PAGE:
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How to Use Parametrics in AutoCAD 2014

Parametric (rule-based) drawing is by far the best way to enforce design intent in 2D drafting. Design intent in AutoCAD (or in any other engineering software) means that when drawings are edited to make “this part” wider and “that hole” larger, all the attached or related objects behave in a predictable way that honors the designer’s intentions in creating the drawing.

Before AutoCAD 2010, there was simply no way to maintain the design concepts behind an AutoCAD drawing. You could use AutoCAD drawing and editing commands to draw accurate, precise plans, sections, and details, but they were, to AutoCAD, simply a bunch of lines and circles.

Suppose that an engineer has taken a second look at a baseplate and determined that its 1-1/2″ bolts should be changed to 1-3/4dp. To revise the drawing by using AutoCAD in the traditional way, you draw a new, larger circle for the bolt and erase the old one.

Now the nut is too small, and so is the hole in the plate. And you have four bolts to change — that’s a whole lot of editing to fix this drawing. Even so, the good news is that it would still be a lot easier than using paper and pencil.

In AutoCAD, you can add some intelligence to those lines and circles by applying parametric constraints to them.

Unfortunately, the following exercise doesn’t work in AutoCAD LT.

Follow these steps to use parametrics to constrain a line to a circle:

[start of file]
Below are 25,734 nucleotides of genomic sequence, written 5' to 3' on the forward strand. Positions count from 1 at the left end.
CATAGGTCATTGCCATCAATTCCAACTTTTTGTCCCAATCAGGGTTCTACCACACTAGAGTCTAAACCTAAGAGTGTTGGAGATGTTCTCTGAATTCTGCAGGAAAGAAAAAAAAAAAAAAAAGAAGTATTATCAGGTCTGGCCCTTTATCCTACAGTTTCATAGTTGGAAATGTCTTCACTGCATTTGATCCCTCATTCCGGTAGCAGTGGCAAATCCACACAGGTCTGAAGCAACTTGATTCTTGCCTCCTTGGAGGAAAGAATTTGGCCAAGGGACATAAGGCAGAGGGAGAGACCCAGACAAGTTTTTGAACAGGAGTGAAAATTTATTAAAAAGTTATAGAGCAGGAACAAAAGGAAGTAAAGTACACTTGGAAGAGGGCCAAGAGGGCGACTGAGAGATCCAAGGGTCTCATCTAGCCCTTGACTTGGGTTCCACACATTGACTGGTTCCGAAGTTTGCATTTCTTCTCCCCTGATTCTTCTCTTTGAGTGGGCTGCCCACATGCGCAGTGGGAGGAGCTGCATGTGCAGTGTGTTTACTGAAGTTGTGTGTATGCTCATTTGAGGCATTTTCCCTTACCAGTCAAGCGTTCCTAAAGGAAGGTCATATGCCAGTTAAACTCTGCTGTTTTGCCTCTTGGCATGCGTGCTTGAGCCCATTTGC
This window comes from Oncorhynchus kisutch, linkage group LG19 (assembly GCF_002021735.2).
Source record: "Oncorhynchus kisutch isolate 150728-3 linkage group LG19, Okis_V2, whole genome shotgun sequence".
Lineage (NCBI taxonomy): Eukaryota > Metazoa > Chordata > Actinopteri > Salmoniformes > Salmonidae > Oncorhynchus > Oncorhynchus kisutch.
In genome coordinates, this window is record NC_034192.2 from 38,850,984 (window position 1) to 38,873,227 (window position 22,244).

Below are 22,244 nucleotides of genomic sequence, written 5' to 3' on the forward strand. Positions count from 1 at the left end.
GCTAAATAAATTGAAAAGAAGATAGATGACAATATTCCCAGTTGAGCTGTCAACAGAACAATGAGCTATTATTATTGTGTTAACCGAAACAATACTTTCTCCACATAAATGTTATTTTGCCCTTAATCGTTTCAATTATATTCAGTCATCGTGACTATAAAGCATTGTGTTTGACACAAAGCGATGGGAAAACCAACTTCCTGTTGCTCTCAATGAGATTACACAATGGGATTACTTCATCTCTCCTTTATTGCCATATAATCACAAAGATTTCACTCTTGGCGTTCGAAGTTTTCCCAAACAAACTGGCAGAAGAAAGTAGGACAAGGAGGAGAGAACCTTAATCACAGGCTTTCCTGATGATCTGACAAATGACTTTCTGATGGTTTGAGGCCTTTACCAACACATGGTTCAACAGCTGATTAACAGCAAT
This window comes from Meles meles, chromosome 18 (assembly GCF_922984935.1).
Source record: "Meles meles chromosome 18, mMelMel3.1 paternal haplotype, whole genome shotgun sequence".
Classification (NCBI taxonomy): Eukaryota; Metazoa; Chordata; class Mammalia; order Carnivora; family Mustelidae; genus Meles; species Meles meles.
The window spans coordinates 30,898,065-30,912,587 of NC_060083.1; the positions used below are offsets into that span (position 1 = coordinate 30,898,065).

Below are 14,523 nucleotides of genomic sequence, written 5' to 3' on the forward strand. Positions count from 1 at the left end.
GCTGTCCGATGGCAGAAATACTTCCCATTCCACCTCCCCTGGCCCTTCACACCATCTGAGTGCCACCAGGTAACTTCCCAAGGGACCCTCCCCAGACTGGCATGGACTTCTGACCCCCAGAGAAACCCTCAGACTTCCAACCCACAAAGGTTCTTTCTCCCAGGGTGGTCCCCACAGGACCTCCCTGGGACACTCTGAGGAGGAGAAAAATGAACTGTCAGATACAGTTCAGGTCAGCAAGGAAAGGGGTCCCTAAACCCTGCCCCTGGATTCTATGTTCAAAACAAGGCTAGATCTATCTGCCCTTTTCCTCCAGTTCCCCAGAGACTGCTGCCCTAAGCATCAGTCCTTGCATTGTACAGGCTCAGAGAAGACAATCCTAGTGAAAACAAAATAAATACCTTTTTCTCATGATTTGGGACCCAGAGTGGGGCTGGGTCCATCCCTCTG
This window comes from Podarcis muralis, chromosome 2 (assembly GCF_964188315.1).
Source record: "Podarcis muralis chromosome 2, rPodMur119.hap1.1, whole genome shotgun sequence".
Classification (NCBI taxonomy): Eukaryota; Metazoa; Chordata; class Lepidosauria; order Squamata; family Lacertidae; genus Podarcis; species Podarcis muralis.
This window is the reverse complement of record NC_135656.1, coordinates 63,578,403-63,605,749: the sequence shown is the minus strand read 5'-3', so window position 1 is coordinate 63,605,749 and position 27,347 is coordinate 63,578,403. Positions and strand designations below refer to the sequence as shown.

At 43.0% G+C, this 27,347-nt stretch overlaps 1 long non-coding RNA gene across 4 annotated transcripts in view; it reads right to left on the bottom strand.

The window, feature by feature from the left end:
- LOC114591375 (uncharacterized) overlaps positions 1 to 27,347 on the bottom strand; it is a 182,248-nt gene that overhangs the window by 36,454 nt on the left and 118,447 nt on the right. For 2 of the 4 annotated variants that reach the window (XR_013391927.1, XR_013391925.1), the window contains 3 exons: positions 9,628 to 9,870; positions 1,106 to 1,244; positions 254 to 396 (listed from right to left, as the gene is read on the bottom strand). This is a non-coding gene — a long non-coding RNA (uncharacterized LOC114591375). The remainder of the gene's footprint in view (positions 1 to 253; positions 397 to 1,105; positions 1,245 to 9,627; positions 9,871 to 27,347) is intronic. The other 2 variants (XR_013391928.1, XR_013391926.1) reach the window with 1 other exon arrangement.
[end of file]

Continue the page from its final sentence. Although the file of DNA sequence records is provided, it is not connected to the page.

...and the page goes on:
1. Start a new drawing.

  2. Draw a circle and a line anywhere in the drawing.

    Specifying exact sizes and alignments isn’t critical. You’ll see why in a moment.

  3. Apply a tangent constraint between the circle and the line.

    Parametric functions are found on the Ribbon’s Parametric tab. (Nothing in AutoCAD should surprise you by now.) Click the Tangent button, and then select the circle and the line. (The sequence doesn’t matter.) Observe how they move until they’re tangent to each other and how a little gray icon (a constraint bar) appears to indicate the type of constraint. Note that tangent doesn’t necessarily mean that they touch.

  4. Grip-edit the line and the circle.

    You can move the circle or line, change the diameter of the circle, or move either end of the line — but no matter what you do, the other object obediently remains tangent.

  5. Apply a diameter dimension to the circle.

    Don’t use the normal DimDIameter command. Instead, click the Diameter button in the upper-right corner of the Dimensional panel of the Parametric tab on the Ribbon. When you select the circle as prompted, AutoCAD places a funny-looking gray dimension that reads something like this: dia1=5.3716.

    It has the same background color as the mText edit box; in fact, that’s exactly what it’s inviting you to do. When you enter the desired diameter (say, 7.5), the circle resizes itself to match the diameter value you entered, and the line adjusts itself to remain tangent. It’s the opposite of associative dimensions.

  6. Apply an aligned dimension to the line.

    Again, be sure to click the Aligned button from the Dimension panel on the Parametric tab, and select each end of the line in turn (or press Enter and then select the line). This time, when it places the dimension, enter =dia1*2 (including the equal sign and omitting spaces). The line automatically resizes itself to become twice as long as the diameter of the circle.

  7. Double-click the diameter dimensional constraint and type a new value, such as 5, and press Enter.

    Surprise! The circle size changes, and the line changes its length so that it’s still twice as long as the new diameter of the circle. (That is one smart drawing.) Imagine a similar effect on your productivity in creating and editing drawings.

    You can still grip-edit the position of the line and circle, but you can’t change the diameter of the circle or length of the line using grip editing, nor can you stretch the line length any more.

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